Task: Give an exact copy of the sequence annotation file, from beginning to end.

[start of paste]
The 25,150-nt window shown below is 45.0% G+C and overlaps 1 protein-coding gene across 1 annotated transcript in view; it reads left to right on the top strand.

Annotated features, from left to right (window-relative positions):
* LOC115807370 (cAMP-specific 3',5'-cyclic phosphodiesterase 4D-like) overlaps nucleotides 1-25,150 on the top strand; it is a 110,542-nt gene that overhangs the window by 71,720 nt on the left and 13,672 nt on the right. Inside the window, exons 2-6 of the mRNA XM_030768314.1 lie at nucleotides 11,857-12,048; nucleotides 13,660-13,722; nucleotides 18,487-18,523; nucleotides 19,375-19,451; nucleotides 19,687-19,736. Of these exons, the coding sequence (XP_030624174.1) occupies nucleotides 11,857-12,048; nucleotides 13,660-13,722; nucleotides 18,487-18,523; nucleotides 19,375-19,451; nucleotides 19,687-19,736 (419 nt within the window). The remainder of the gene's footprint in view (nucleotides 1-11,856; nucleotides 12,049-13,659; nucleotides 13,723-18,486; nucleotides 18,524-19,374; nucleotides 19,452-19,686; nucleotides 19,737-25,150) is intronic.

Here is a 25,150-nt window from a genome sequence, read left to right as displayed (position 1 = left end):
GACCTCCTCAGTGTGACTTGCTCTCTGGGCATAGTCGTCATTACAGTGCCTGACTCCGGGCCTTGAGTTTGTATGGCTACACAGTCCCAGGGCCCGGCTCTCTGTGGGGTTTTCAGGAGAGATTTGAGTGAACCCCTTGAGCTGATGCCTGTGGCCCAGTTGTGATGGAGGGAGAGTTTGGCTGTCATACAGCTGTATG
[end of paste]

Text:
The 25,150-nt window shown below is 45.0% G+C and overlaps 1 protein-coding gene across 1 annotated transcript in view; it reads left to right on the top strand.

Annotated features, from left to right (window-relative positions):
* LOC115807370 (cAMP-specific 3',5'-cyclic phosphodiesterase 4D-like) overlaps nucleotides 1-25,150 on the top strand; it is a 110,542-nt gene that overhangs the window by 71,720 nt on the left and 13,672 nt on the right. Inside the window, exons 2-6 of the mRNA XM_030768314.1 lie at nucleotides 11,857-12,048; nucleotides 13,660-13,722; nucleotides 18,487-18,523; nucleotides 19,375-19,451; nucleotides 19,687-19,736. Of these exons, the coding sequence (XP_030624174.1) occupies nucleotides 11,857-12,048; nucleotides 13,660-13,722; nucleotides 18,487-18,523; nucleotides 19,375-19,451; nucleotides 19,687-19,736 (419 nt within the window). The remainder of the gene's footprint in view (nucleotides 1-11,856; nucleotides 12,049-13,659; nucleotides 13,723-18,486; nucleotides 18,524-19,374; nucleotides 19,452-19,686; nucleotides 19,737-25,150) is intronic.

Here is a 25,150-nt window from a genome sequence, read left to right as displayed (position 1 = left end):
GACCTCCTCAGTGTGACTTGCTCTCTGGGCATAGTCGTCATTACAGTGCCTGACTCCGGGCCTTGAGTTTGTATGGCTACACAGTCCCAGGGCCCGGCTCTCTGTGGGGTTTTCAGGAGAGATTTGAGTGAACCCCTTGAGCTGATGCCTGTGGCCCAGTTGTGATGGAGGGAGAGTTTGGCTGTCATACAGCTGTATG